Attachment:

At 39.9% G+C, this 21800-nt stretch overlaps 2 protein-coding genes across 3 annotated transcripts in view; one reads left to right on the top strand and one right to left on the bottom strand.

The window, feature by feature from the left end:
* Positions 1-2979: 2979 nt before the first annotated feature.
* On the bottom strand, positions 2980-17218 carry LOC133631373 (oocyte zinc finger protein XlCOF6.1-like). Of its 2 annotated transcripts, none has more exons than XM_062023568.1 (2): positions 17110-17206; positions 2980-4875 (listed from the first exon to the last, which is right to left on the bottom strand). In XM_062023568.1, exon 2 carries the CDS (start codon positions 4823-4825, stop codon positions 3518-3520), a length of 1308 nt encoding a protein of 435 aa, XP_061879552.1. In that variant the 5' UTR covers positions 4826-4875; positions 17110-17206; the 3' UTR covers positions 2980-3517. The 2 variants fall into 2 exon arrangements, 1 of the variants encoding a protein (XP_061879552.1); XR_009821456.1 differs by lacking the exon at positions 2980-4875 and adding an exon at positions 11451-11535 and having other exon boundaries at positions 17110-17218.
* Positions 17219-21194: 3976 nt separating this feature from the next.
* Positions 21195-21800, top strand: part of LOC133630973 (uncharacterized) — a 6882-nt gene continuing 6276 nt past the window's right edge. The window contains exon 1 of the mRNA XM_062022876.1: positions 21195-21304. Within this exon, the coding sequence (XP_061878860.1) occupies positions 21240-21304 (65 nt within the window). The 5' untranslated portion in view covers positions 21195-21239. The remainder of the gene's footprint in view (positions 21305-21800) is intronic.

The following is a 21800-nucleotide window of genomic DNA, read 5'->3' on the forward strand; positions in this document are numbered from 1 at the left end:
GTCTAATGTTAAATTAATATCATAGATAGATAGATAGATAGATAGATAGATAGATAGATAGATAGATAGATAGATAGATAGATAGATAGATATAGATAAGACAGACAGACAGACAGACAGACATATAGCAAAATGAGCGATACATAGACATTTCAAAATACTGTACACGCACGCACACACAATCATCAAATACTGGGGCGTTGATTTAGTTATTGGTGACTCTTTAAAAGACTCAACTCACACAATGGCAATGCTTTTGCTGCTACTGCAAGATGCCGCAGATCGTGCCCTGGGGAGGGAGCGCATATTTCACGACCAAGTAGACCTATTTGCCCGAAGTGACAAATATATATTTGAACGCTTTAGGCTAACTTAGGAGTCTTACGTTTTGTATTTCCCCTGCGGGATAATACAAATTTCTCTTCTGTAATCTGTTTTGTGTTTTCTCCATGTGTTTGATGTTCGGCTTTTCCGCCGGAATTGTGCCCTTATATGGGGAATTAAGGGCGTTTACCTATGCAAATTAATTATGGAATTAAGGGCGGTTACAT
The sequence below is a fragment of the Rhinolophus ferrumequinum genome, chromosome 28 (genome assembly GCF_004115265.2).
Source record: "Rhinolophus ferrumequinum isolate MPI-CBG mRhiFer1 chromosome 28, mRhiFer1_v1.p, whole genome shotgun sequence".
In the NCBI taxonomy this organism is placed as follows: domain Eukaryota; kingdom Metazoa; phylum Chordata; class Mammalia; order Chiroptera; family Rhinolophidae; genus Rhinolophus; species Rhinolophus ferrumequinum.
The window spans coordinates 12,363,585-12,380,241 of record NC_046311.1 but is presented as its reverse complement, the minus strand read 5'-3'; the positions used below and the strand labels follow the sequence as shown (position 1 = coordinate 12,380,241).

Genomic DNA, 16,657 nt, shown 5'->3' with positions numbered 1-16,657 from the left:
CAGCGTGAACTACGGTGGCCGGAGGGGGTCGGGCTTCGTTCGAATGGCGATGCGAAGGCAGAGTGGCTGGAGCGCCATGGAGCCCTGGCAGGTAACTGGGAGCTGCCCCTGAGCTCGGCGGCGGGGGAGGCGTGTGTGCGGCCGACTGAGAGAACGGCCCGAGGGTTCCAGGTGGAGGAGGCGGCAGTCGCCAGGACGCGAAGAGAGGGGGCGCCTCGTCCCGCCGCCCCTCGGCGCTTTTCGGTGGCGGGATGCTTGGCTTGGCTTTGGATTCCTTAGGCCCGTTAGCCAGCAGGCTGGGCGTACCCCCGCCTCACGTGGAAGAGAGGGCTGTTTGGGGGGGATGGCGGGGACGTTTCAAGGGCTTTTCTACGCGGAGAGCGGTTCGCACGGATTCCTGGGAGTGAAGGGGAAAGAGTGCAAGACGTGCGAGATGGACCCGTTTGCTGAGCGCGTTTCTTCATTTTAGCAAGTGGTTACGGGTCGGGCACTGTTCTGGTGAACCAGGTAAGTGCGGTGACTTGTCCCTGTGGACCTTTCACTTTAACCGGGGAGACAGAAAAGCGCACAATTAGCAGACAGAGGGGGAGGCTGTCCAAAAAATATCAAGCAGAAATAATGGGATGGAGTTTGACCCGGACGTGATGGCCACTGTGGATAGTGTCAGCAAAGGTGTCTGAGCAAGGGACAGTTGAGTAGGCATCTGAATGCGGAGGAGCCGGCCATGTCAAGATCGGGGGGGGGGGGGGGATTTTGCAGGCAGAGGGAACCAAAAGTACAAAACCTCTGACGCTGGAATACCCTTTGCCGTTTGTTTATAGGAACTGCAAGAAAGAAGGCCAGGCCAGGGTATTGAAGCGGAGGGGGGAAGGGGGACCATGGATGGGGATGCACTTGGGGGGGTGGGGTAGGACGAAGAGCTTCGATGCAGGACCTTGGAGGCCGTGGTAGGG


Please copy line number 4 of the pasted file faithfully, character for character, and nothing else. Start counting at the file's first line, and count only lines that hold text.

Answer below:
* On the bottom strand, positions 2980-17218 carry LOC133631373 (oocyte zinc finger protein XlCOF6.1-like). Of its 2 annotated transcripts, none has more exons than XM_062023568.1 (2): positions 17110-17206; positions 2980-4875 (listed from the first exon to the last, which is right to left on the bottom strand). In XM_062023568.1, exon 2 carries the CDS (start codon positions 4823-4825, stop codon positions 3518-3520), a length of 1308 nt encoding a protein of 435 aa, XP_061879552.1. In that variant the 5' UTR covers positions 4826-4875; positions 17110-17206; the 3' UTR covers positions 2980-3517. The 2 variants fall into 2 exon arrangements, 1 of the variants encoding a protein (XP_061879552.1); XR_009821456.1 differs by lacking the exon at positions 2980-4875 and adding an exon at positions 11451-11535 and having other exon boundaries at positions 17110-17218.